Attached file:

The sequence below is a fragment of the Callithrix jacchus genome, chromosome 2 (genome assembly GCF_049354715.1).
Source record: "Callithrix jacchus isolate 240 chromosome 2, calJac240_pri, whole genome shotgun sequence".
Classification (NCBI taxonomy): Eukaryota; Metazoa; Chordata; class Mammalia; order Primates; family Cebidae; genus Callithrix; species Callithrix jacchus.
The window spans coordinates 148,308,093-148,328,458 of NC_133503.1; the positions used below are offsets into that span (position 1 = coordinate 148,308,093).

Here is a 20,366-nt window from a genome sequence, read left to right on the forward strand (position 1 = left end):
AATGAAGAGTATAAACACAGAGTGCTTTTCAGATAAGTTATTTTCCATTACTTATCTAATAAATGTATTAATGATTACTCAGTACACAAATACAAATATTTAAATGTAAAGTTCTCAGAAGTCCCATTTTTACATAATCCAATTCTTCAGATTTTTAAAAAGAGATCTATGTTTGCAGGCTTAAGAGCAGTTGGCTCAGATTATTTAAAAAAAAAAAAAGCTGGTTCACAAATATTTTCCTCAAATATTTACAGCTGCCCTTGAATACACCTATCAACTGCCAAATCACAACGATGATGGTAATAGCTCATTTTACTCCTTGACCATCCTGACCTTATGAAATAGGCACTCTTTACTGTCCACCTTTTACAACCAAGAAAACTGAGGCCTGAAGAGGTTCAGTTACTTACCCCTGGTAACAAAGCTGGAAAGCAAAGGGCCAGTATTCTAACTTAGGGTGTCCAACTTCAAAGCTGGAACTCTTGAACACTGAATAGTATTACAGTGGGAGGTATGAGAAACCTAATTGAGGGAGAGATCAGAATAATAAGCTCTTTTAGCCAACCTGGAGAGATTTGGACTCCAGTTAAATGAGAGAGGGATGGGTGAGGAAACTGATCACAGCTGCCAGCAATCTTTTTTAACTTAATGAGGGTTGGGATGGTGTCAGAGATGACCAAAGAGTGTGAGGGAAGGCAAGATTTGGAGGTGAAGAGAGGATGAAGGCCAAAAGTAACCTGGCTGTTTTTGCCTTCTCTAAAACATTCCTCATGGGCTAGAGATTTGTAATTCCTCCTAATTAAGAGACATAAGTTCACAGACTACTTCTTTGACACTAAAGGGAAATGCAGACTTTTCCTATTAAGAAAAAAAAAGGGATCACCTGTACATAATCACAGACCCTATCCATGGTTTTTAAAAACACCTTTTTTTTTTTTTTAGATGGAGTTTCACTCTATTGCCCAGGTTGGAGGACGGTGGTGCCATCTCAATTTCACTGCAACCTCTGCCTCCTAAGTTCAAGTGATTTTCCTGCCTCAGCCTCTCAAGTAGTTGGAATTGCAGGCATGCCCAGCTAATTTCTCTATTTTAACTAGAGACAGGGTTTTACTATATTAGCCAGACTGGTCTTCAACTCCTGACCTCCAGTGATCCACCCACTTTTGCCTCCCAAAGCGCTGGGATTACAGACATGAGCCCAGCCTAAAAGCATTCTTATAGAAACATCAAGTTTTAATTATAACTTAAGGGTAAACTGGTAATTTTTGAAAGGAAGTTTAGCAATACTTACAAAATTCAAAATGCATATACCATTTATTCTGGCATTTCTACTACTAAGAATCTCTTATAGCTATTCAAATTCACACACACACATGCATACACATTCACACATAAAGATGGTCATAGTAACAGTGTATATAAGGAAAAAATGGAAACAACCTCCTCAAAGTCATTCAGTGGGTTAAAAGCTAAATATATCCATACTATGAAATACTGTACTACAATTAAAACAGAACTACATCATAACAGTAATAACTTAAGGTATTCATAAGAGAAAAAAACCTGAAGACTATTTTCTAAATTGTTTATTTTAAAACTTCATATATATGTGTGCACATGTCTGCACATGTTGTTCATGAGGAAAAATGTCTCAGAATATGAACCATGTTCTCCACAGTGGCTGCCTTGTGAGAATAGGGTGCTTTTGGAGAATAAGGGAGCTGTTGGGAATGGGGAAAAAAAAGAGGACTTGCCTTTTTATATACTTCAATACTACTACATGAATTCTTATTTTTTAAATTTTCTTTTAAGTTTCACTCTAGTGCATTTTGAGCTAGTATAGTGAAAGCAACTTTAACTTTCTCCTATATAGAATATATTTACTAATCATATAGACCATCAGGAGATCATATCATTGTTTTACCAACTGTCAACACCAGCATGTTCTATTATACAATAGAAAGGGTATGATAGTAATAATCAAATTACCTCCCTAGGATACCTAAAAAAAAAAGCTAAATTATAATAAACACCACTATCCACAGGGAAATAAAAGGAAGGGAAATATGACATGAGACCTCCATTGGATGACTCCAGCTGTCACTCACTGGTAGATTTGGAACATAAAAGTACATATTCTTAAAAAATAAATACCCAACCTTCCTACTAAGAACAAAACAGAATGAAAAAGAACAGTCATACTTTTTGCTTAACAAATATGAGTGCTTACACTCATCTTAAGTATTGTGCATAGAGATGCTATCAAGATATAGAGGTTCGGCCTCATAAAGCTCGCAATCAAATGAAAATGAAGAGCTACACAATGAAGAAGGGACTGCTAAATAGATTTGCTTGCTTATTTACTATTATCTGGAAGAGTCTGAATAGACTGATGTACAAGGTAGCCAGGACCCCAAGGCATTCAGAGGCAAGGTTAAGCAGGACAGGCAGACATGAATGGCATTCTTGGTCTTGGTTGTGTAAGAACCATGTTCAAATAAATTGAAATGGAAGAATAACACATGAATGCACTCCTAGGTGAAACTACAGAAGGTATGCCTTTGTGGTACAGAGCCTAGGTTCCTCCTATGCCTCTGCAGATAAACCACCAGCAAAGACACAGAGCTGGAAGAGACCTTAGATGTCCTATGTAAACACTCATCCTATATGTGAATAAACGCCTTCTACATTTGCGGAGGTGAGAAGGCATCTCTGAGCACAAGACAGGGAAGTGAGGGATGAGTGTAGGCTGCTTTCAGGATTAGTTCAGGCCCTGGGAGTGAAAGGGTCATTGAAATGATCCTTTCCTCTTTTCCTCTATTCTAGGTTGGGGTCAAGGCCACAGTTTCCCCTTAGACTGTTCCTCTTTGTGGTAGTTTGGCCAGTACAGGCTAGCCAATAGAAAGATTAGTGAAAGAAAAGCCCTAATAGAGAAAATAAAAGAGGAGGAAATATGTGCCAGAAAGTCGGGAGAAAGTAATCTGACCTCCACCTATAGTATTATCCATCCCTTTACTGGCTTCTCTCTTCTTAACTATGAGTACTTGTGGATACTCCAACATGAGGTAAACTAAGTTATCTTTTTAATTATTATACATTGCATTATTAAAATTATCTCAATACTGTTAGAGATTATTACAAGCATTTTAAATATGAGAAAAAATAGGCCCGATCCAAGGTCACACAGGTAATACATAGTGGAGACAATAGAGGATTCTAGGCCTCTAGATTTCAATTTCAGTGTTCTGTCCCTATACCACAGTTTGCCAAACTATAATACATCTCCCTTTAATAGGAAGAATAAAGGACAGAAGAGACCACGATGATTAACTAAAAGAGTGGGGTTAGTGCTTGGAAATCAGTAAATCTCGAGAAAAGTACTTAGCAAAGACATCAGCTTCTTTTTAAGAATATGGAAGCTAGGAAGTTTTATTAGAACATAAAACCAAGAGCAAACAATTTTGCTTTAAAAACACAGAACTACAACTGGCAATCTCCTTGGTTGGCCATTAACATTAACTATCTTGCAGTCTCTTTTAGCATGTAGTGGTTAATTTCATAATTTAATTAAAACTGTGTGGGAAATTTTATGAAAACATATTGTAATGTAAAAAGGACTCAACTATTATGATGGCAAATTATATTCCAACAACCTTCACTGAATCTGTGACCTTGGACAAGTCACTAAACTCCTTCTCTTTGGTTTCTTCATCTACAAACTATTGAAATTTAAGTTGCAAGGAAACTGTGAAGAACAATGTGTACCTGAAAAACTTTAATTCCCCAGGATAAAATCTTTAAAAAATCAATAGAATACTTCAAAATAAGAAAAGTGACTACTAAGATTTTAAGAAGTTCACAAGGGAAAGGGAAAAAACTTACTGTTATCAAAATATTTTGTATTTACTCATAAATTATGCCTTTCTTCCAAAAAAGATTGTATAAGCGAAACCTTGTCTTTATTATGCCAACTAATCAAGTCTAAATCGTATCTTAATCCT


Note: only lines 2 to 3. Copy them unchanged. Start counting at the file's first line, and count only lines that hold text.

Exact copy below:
Source record: "Callithrix jacchus isolate 240 chromosome 2, calJac240_pri, whole genome shotgun sequence".
Classification (NCBI taxonomy): Eukaryota; Metazoa; Chordata; class Mammalia; order Primates; family Cebidae; genus Callithrix; species Callithrix jacchus.